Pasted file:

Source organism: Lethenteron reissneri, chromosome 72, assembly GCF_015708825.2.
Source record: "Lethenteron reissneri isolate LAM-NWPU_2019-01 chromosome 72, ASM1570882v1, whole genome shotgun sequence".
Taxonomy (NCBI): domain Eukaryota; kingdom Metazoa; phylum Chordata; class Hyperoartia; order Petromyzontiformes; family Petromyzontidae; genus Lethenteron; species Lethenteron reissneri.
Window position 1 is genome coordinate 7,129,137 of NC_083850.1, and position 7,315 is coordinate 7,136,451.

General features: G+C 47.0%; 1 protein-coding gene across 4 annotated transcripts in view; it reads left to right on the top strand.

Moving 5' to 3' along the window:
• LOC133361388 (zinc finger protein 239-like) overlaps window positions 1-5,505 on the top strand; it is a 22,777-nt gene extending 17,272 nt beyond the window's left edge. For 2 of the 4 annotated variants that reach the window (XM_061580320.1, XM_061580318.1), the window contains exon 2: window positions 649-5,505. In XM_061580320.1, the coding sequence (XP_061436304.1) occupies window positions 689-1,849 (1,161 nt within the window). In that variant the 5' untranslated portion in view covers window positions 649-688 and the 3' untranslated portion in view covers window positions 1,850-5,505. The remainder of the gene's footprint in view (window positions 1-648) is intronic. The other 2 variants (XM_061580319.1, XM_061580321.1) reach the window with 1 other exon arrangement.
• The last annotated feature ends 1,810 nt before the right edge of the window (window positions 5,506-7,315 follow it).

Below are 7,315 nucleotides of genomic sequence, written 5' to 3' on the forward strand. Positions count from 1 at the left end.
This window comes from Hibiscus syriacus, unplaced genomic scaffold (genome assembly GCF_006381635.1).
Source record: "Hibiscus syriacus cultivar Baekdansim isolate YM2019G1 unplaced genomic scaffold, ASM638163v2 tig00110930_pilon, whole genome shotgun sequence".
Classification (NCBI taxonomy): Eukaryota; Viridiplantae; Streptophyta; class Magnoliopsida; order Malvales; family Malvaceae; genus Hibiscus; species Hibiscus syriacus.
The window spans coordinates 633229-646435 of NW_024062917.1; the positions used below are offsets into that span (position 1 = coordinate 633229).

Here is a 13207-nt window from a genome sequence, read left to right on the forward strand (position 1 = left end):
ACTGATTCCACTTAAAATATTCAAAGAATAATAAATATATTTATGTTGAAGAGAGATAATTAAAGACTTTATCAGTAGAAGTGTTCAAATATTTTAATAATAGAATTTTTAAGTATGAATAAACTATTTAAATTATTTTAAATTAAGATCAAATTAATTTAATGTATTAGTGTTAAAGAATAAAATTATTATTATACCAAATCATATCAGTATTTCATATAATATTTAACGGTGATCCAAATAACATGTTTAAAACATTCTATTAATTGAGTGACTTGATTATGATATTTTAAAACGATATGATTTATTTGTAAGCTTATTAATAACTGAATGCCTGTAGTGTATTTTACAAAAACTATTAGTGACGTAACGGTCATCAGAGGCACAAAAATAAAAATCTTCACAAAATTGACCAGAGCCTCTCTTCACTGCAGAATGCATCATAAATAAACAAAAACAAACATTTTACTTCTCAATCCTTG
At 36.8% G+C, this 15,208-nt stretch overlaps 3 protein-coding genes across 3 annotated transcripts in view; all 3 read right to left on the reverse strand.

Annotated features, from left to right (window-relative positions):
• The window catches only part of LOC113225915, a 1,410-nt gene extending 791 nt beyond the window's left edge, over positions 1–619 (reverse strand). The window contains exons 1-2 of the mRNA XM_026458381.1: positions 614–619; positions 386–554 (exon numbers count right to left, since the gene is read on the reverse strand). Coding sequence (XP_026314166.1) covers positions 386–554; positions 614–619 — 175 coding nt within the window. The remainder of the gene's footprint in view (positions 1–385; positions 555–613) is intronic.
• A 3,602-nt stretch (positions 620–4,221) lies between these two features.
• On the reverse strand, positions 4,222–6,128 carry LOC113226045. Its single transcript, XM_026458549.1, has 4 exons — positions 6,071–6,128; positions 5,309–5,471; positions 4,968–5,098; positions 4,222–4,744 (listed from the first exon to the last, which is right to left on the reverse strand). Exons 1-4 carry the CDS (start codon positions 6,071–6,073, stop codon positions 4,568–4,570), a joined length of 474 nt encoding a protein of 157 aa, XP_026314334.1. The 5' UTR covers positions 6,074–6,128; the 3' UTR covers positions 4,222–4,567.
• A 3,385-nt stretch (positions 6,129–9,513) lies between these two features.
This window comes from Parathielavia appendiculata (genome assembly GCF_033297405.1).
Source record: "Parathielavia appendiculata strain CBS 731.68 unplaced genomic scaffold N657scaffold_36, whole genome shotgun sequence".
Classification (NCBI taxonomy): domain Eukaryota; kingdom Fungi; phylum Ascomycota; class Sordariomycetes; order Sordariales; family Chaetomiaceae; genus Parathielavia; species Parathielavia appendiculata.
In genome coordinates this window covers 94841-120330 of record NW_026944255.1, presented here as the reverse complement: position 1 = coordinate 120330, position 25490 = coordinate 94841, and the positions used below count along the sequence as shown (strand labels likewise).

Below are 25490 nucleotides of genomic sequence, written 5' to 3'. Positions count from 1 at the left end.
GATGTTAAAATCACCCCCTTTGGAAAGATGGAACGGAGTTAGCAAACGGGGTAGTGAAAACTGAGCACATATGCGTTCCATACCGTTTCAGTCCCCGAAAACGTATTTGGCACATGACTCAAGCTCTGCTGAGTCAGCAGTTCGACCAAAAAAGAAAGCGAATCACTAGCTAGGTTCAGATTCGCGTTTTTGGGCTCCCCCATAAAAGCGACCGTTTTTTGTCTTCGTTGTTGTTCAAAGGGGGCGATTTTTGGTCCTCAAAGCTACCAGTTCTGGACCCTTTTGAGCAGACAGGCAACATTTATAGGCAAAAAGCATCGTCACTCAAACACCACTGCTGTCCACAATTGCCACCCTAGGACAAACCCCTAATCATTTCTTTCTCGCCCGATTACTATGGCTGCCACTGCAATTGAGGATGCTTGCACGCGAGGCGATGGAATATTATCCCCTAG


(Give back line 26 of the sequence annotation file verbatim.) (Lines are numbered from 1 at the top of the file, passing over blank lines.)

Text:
Below are 25490 nucleotides of genomic sequence, written 5' to 3'. Positions count from 1 at the left end.